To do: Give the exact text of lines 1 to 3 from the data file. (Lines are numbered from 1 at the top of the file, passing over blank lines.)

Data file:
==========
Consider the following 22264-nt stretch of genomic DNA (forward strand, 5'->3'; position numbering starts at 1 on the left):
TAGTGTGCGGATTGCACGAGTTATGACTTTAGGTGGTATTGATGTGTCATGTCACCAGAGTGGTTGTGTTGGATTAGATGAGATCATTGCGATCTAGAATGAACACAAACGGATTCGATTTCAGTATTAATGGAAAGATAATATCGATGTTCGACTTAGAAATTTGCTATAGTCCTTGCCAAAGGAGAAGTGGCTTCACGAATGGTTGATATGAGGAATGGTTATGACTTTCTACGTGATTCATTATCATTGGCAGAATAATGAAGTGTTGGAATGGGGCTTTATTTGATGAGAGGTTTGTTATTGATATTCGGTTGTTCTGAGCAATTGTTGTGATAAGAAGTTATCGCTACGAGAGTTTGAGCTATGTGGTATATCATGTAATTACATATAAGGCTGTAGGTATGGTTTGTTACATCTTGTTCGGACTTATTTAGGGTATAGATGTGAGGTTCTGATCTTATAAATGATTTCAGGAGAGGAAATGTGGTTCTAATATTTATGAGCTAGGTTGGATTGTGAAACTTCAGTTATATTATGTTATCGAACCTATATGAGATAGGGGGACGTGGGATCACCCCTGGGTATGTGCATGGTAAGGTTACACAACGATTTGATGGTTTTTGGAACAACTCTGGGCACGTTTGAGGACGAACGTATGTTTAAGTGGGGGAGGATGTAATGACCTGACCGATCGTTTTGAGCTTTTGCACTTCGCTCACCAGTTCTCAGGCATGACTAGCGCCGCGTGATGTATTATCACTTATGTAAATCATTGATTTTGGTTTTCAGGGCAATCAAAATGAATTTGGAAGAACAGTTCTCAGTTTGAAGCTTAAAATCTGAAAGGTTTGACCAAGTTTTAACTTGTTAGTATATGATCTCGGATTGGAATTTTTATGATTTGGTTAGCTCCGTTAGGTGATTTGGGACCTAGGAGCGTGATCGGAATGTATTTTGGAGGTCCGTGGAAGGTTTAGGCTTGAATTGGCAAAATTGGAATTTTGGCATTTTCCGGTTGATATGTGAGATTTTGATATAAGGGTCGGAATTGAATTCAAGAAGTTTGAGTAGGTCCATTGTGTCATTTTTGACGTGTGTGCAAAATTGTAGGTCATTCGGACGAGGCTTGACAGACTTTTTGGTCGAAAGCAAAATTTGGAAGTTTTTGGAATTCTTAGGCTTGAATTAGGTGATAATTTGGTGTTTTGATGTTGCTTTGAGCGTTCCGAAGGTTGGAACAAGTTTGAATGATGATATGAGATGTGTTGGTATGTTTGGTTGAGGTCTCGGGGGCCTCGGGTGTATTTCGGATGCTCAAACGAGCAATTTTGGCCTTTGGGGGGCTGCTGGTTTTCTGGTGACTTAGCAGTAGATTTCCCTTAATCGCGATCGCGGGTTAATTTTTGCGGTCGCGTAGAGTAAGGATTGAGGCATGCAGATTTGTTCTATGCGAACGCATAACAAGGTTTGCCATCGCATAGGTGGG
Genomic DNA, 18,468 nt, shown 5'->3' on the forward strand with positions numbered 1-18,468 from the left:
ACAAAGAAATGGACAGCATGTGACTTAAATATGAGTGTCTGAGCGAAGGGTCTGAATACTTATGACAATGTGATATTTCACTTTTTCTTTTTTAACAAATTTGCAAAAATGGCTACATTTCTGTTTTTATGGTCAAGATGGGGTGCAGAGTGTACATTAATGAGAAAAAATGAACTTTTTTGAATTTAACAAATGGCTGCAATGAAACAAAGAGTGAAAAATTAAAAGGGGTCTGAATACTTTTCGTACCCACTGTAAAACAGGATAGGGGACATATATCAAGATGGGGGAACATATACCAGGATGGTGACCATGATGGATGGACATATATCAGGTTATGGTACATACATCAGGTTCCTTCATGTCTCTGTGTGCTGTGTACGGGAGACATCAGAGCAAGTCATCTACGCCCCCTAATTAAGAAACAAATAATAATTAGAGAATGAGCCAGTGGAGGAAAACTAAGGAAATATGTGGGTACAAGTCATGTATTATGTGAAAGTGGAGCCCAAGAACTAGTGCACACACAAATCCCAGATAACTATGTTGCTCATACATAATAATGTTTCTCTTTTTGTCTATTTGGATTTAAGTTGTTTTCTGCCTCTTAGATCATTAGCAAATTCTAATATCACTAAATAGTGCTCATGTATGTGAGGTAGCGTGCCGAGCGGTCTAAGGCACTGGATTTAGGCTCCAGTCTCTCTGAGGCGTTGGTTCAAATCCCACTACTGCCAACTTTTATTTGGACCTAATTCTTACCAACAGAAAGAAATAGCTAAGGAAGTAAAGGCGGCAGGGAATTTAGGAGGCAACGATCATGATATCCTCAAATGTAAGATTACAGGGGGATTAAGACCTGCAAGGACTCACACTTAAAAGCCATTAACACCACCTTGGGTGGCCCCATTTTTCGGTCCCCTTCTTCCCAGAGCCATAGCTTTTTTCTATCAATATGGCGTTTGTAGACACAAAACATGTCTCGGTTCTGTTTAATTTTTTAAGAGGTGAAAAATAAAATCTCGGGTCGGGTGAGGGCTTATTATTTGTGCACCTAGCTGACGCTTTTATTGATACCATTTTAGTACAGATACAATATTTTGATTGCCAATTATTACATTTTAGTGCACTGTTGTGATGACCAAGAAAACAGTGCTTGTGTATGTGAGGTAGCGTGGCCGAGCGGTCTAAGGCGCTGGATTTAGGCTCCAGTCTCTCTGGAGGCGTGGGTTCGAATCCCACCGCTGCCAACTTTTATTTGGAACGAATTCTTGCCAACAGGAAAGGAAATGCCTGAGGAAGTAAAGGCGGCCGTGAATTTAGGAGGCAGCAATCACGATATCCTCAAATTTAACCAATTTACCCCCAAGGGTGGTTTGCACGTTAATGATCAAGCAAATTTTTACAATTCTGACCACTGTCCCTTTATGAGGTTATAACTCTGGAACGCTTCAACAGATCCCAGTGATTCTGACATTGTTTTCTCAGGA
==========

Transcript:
Consider the following 22264-nt stretch of genomic DNA (forward strand, 5'->3'; position numbering starts at 1 on the left):
TAGTGTGCGGATTGCACGAGTTATGACTTTAGGTGGTATTGATGTGTCATGTCACCAGAGTGGTTGTGTTGGATTAGATGAGATCATTGCGATCTAGAATGAACACAAACGGATTCGATTTCAGTATTAATGGAAAGATAATATCGATGTTCGACTTAGAAATTTGCTATAGTCCTTGCCAAAGGAGAAGTGGCTTCACGAATGGTTGATATGAGGAATGGTTATGACTTTCTACGTGATTCATTATCATTGGCAGAATAATGAAGTGTTGGAATGGGGCTTTATTTGATGAGAGGTTTGTTATTGATATTCGGTTGTTCTGAGCAATTGTTGTGATAAGAAGTTATCGCTACGAGAGTTTGAGCTATGTGGTATATCATGTAATTACATATAAGGCTGTAGGTATGGTTTGTTACATCTTGTTCGGACTTATTTAGGGTATAGATGTGAGGTTCTGATCTTATAAATGATTTCAGGAGAGGAAATGTGGTTCTAATATTTATGAGCTAGGTTGGATTGTGAAACTTCAGTTATATTATGTTATCGAACCTATATGAGATAGGGGGACGTGGGATCACCCCTGGGTATGTGCATGGTAAGGTTACACAACGATTTGATGGTTTTTGGAACAACTCTGGGCACGTTTGAGGACGAACGTATGTTTAAGTGGGGGAGGATGTAATGACCTGACCGATCGTTTTGAGCTTTTGCACTTCGCTCACCAGTTCTCAGGCATGACTAGCGCCGCGTGATGTATTATCACTTATGTAAATCATTGATTTTGGTTTTCAGGGCAATCAAAATGAATTTGGAAGAACAGTTCTCAGTTTGAAGCTTAAAATCTGAAAGGTTTGACCAAGTTTTAACTTGTTAGTATATGATCTCGGATTGGAATTTTTATGATTTGGTTAGCTCCGTTAGGTGATTTGGGACCTAGGAGCGTGATCGGAATGTATTTTGGAGGTCCGTGGAAGGTTTAGGCTTGAATTGGCAAAATTGGAATTTTGGCATTTTCCGGTTGATATGTGAGATTTTGATATAAGGGTCGGAATTGAATTCAAGAAGTTTGAGTAGGTCCATTGTGTCATTTTTGACGTGTGTGCAAAATTGTAGGTCATTCGGACGAGGCTTGACAGACTTTTTGGTCGAAAGCAAAATTTGGAAGTTTTTGGAATTCTTAGGCTTGAATTAGGTGATAATTTGGTGTTTTGATGTTGCTTTGAGCGTTCCGAAGGTTGGAACAAGTTTGAATGATGATATGAGATGTGTTGGTATGTTTGGTTGAGGTCTCGGGGGCCTCGGGTGTATTTCGGATGCTCAAACGAGCAATTTTGGCCTTTGGGGGGCTGCTGGTTTTCTGGTGACTTAGCAGTAGATTTCCCTTAATCGCGATCGCGGGTTAATTTTTGCGGTCGCGTAGAGTAAGGATTGAGGCATGCAGATTTGTTCTATGCGAACGCATAACAAGGTTTGCCATCGCATAGGTGGG
Genomic DNA, 18,468 nt, shown 5'->3' on the forward strand with positions numbered 1-18,468 from the left: